Yet while these dancers retain their individuality, Ratmansky manages to make their movements seem of a piece. It is this communal energy that drives the piece. When Wendy Whelan and Tyler Angle enter and dance their fine pas de deux, one of the three couples remains onstage to watch; and, as the music develops, all six dancers return and work bits of these new steps into their own movements—their own lives.
As usual for these events, Wednesday night’s audience came in their finest duds — men in tuxes and dress suits, women in satiny slip-style evening gowns, feathery cocktail dresses, and way too many fluffy tulle numbers with guaranteed-to-trip-the-guy-behind-you trains. Champagne flowed, and the buzz was heartfelt and genuine.
Jason Statham, the icy British actor famous for jacked-up action romps including The Transporter and Crank, returns to bust heads at a more thoughtful pace in The Mechanic, a remake of Michael Winner’s 1972 film of the same name, which starred Charles Bronson.
The Rite is remarkably dull where its most obvious predecessor, The Exorcist, was sharp as a switchblade. The movie was “inspired by true events” and based on a book by Matt Baglia. Unfortunately either Baglia’s material left little wiggle room or screenwriter Michael Petroni is inept with dialogue.
For many years, Electronic Arts was seen by most as the “evil empire” of the video game industry. They were big and they were bad. They consumed companies that made interesting games, only to churn terrible sequels out of their shells like some sort of corporate flesh-eating bacteria.
Matthew Shardlake the lawyer and his friend Dr. Guy Malton represent the arrival of the professional classes. Landless but educated, open-minded, progressive and paid by the case, they bear a striking resemblance to the heroes of many modern thrillers.
Adams recorded the ever-expanding suburban sprawl of the 1960s and 1970s, and his haunting, classically composed photos of tract houses and shopping centers engulfing what had been farmland helped define what was dubbed the New Topographics movement after the landmark 1975 exhibition.
These are not merely newspapers, letters, transcripts of speeches and official reports from the 1850’s through the first major battles of the war in 1861. To a very significant degree, the words inscribed on these timeworn documents actually influenced the outbreak of the Civil War.
News flash — Dance makers need money! Oh, the big companies are on all the corporate donor and government grant lists, but the smaller groups have serious funding issues. Which is a problem, as these iconoclastic artists often are the ones who push the art form into new and exciting territory.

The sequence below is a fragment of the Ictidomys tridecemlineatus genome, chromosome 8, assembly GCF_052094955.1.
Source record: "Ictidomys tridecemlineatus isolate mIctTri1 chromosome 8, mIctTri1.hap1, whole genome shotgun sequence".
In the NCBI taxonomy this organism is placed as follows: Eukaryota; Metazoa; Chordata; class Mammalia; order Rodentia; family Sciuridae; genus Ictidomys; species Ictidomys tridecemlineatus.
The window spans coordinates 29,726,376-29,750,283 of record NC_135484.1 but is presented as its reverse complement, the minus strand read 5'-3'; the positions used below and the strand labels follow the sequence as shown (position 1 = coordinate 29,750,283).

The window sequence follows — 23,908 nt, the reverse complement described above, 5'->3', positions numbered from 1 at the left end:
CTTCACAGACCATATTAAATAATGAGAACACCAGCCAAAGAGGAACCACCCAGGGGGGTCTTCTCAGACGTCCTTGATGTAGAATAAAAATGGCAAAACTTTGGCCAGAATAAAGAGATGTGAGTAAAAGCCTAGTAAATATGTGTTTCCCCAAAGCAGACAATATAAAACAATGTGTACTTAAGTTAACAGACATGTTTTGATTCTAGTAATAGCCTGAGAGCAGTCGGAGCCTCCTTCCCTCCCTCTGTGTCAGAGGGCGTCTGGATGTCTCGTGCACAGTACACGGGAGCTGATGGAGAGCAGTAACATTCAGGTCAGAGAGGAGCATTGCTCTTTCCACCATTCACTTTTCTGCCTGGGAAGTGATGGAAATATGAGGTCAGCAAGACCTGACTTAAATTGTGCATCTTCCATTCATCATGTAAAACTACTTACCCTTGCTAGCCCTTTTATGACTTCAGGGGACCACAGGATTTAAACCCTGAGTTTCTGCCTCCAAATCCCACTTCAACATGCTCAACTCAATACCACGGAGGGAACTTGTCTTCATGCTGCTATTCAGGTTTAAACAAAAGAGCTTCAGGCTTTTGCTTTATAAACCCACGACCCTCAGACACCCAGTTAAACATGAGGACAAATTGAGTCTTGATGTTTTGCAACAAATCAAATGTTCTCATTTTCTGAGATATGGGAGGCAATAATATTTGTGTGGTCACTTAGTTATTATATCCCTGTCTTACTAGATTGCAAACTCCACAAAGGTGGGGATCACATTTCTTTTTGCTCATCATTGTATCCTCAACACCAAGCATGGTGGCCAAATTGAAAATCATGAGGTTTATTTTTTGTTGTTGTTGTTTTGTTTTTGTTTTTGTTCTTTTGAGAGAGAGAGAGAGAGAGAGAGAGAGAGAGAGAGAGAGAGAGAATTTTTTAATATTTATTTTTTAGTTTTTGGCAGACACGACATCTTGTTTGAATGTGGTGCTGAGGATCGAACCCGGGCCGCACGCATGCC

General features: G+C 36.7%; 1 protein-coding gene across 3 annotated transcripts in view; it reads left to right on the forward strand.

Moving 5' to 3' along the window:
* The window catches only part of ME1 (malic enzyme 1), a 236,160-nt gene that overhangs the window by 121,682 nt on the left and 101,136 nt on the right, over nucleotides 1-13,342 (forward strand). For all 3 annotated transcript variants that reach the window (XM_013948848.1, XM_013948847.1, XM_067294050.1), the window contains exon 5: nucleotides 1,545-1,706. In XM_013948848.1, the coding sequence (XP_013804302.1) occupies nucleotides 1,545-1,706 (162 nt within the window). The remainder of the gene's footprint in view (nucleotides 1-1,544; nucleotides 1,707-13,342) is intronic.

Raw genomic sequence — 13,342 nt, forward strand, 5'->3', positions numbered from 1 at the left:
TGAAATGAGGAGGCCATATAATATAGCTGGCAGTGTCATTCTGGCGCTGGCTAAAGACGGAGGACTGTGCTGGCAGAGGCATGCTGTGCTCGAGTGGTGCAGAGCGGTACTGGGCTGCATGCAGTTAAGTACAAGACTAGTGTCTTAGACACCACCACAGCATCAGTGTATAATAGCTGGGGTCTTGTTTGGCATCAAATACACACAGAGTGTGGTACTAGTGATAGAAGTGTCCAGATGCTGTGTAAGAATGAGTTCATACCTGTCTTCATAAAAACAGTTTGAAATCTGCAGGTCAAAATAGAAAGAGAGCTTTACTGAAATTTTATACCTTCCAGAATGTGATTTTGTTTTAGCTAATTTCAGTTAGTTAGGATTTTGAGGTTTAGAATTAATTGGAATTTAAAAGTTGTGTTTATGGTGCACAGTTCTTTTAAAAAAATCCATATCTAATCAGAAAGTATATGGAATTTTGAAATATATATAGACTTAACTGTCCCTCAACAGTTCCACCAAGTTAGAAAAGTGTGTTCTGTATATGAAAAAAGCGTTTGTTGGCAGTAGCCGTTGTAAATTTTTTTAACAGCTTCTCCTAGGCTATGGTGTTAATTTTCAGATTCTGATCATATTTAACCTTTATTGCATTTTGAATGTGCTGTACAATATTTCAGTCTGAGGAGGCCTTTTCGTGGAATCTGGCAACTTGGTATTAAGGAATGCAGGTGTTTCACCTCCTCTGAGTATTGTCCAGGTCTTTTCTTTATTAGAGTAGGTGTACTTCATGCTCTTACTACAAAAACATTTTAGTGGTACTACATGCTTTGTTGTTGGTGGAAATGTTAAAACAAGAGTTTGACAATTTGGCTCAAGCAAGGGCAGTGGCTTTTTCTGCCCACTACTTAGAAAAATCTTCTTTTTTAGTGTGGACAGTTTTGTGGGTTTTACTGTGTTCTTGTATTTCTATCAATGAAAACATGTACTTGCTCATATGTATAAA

Studios are beginning to cater to the “hookup culture” people are wringing their hands about. The worst thing about No Strings Attached is its “teachable moment” ending: nobody’s capable of sex without feelings, didn’t you know?
The really good character work – and make no mistake, this is a good cast – happens when the actors are not speaking. The desperation of these wanderers does occasionally shine through in the sidelong distrustful glance, the wistful gaze at unending wilderness, and the ravenous pursuit of small edible animals. One of the best minutes of the movie is when the party chase a pack of wolves off a carcass, only to fight over the kill like bloodthirsty animals themselves.
This weekend, Peter Weir graces us with The Way Back, a tale of daring escape by prisoners of war. In due fashion this week’s Listicle salutes the soldier in film. From comedy to adventure to stark, sobering drama, soldiers have faced a great deal on the movie screen.
I’m setting up a little blog here at the California Literary Review. It’s going to ostensibly be about videogames, but I want to focus a little bit more on the issues and debates that occur within the industry and the fandom.
Alone Together will explore emerging trends in theater and what they tell us about who we are as culture. It will also examine the unique individuals who make these productions and the personal struggles that compel them to seek out the public forum for expression.
We are pleased to announce our new blog, Dance Vine. CLR dance critics Hanna Oldsman and Geri Jeter will use this space to call attention to smaller dance companies and talk about aspects of dance not normally covered in their more formal reviews.